Pill-switch victim joins lawmakers in fight for new law - FOX 13 News

Pill-switch victim joins lawmakers in fight for new law

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TAMPA (FOX 13) -

A woman tricked into having a miscarriage is fighting for changes to state law. Remee Lee and her attorney Gil Sanchez are joining forces with State Representative Larry Ahern (R-Seminole) and State Senator Kelli Stargel (R-Lakeland).

They held a press conference in Tampa Wednesday to announce the filing of the "Unborn Victims of Violence Act" in Florida.

"I know I'm not alone. I was deprived of my choice and my baby," Lee said.

Lee was seven weeks pregnant when her boyfriend John Welden tricked her into taking a pill that he had relabeled as a harmless antibiotic, but was actually a pregnancy-terminating medication.

Lee had a miscarriage.

"Although this has been a devastating time for me and my family, I'm here giving my voice and my support for the passage of the Unborn Victims of Violence Act in Florida," Lee said.

Ahern and Stargel filed the bill in Tallahassee Tuesday. It mirrors the 2004 federal Unborn Victims of Violence Act, which criminalizes the injury or death of an unborn child, as a result of violence, at any stage of development in the womb.

The bill would replace language in current state law with the more broad term "unborn child."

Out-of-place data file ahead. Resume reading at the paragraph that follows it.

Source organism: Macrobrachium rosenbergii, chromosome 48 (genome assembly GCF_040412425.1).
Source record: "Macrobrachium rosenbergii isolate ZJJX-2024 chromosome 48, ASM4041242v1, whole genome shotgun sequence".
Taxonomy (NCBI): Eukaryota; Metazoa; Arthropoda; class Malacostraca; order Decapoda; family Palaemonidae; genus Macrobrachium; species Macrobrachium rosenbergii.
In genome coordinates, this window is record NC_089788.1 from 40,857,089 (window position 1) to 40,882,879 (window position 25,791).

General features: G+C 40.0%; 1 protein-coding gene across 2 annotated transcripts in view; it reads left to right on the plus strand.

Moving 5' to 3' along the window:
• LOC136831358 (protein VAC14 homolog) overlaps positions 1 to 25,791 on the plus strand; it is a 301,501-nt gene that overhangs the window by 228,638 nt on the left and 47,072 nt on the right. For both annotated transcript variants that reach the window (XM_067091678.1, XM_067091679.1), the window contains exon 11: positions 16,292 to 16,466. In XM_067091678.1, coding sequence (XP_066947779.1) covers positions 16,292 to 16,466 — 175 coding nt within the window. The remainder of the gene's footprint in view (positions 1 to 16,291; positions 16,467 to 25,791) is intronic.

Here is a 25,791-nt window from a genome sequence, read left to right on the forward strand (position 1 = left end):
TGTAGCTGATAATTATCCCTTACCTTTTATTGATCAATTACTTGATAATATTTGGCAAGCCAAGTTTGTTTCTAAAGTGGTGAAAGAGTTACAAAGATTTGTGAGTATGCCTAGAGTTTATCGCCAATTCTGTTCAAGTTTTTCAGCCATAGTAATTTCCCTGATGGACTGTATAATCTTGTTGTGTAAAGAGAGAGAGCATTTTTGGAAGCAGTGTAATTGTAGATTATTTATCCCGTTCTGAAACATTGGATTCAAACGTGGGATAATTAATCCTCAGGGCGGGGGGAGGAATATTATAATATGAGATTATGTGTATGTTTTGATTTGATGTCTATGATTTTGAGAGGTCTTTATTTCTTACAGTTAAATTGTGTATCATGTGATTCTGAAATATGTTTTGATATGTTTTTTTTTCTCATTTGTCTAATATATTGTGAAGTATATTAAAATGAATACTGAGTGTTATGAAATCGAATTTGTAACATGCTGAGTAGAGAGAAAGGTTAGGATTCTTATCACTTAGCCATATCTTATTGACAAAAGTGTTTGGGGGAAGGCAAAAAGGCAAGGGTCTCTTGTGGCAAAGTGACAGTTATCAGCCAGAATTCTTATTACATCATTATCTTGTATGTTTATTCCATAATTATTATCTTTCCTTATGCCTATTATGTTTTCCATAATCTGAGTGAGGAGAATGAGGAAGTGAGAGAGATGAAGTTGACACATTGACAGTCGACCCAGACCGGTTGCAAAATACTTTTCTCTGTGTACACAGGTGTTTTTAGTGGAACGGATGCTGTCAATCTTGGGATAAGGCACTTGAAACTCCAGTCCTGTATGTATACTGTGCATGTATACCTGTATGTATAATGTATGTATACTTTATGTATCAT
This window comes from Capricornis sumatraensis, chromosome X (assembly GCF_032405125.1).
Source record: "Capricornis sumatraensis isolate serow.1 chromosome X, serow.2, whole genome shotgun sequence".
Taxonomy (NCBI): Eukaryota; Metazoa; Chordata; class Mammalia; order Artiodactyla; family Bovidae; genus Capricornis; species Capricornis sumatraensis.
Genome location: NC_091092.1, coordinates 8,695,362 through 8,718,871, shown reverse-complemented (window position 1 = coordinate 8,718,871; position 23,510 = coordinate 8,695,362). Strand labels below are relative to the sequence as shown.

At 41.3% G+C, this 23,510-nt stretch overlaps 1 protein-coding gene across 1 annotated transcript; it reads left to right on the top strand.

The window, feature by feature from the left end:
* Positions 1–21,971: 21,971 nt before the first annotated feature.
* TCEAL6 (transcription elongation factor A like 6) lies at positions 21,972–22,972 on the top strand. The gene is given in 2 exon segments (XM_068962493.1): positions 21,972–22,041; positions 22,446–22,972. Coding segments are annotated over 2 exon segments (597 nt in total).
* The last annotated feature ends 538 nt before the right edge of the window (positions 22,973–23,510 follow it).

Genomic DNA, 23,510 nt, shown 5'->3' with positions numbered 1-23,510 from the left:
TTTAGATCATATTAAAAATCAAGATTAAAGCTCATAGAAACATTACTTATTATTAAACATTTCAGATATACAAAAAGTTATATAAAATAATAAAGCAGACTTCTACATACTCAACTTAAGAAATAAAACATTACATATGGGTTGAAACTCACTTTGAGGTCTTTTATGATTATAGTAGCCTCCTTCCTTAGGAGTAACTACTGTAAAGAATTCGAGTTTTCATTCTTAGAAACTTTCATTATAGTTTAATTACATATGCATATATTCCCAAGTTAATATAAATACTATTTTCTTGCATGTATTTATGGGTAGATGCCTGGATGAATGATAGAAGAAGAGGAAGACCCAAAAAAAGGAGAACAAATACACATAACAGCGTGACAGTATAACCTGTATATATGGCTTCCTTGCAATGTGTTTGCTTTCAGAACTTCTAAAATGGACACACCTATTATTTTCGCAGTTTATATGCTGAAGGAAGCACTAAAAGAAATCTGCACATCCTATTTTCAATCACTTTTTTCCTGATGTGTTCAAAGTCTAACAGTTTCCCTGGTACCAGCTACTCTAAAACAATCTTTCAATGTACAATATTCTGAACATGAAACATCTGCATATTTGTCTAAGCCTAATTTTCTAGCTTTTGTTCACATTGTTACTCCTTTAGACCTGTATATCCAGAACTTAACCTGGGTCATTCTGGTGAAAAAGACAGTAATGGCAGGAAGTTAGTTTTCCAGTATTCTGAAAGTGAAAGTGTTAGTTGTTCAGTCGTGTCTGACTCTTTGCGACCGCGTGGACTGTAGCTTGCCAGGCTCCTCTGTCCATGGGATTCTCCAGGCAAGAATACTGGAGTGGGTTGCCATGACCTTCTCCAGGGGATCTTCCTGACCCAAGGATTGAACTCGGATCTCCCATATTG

"Right now, current law says 'quick child.' I don't think a baby lost at five months of gestation or three months of gestation is any less devastating," Stargel said.

The proposal, however, could open the door to a new round of debate over when life actually begins. But it's sponsors say this is about a sick crime, not abortion.

"This is about a felony, a criminal act that is probably one of the most heinous crimes that could happen to a pregnant woman," said Ahern.

Most states have adopted the federal standards, but not Florida. Weldon made a plea deal to charges of product tampering and mail fraud, avoiding a murder charge.

"I'm here for myself and for all of other victims to spread awareness and to help prevent this from happening to other women," Lee said.

She plans to testify in front of lawmakers in Tallahassee. They could take up the bill when the new session starts in March.

Welden took a plea deal recently on charges of product tampering and mail fraud.

State lawmakers trying to pass the new bill say prosecutors would have had a better chance at murder charges had Florida already adopted federal standards.

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